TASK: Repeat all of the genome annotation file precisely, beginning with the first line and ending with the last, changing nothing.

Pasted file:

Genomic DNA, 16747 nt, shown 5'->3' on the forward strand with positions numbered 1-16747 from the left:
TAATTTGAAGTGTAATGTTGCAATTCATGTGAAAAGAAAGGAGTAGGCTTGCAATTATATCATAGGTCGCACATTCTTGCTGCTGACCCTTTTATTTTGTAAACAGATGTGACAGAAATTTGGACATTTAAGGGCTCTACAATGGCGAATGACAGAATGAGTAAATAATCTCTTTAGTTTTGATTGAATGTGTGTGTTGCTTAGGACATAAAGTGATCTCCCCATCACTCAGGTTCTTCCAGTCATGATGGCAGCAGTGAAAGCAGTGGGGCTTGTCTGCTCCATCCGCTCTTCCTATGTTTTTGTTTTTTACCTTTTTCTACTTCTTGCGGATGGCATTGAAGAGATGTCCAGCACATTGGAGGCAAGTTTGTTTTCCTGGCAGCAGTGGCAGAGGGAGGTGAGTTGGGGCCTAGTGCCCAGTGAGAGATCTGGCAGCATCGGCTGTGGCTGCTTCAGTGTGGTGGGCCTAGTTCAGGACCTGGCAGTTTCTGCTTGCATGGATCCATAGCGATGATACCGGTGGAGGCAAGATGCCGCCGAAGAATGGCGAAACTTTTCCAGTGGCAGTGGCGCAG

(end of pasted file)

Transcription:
Genomic DNA, 16747 nt, shown 5'->3' on the forward strand with positions numbered 1-16747 from the left:
TAATTTGAAGTGTAATGTTGCAATTCATGTGAAAAGAAAGGAGTAGGCTTGCAATTATATCATAGGTCGCACATTCTTGCTGCTGACCCTTTTATTTTGTAAACAGATGTGACAGAAATTTGGACATTTAAGGGCTCTACAATGGCGAATGACAGAATGAGTAAATAATCTCTTTAGTTTTGATTGAATGTGTGTGTTGCTTAGGACATAAAGTGATCTCCCCATCACTCAGGTTCTTCCAGTCATGATGGCAGCAGTGAAAGCAGTGGGGCTTGTCTGCTCCATCCGCTCTTCCTATGTTTTTGTTTTTTACCTTTTTCTACTTCTTGCGGATGGCATTGAAGAGATGTCCAGCACATTGGAGGCAAGTTTGTTTTCCTGGCAGCAGTGGCAGAGGGAGGTGAGTTGGGGCCTAGTGCCCAGTGAGAGATCTGGCAGCATCGGCTGTGGCTGCTTCAGTGTGGTGGGCCTAGTTCAGGACCTGGCAGTTTCTGCTTGCATGGATCCATAGCGATGATACCGGTGGAGGCAAGATGCCGCCGAAGAATGGCGAAACTTTTCCAGTGGCAGTGGCGCAG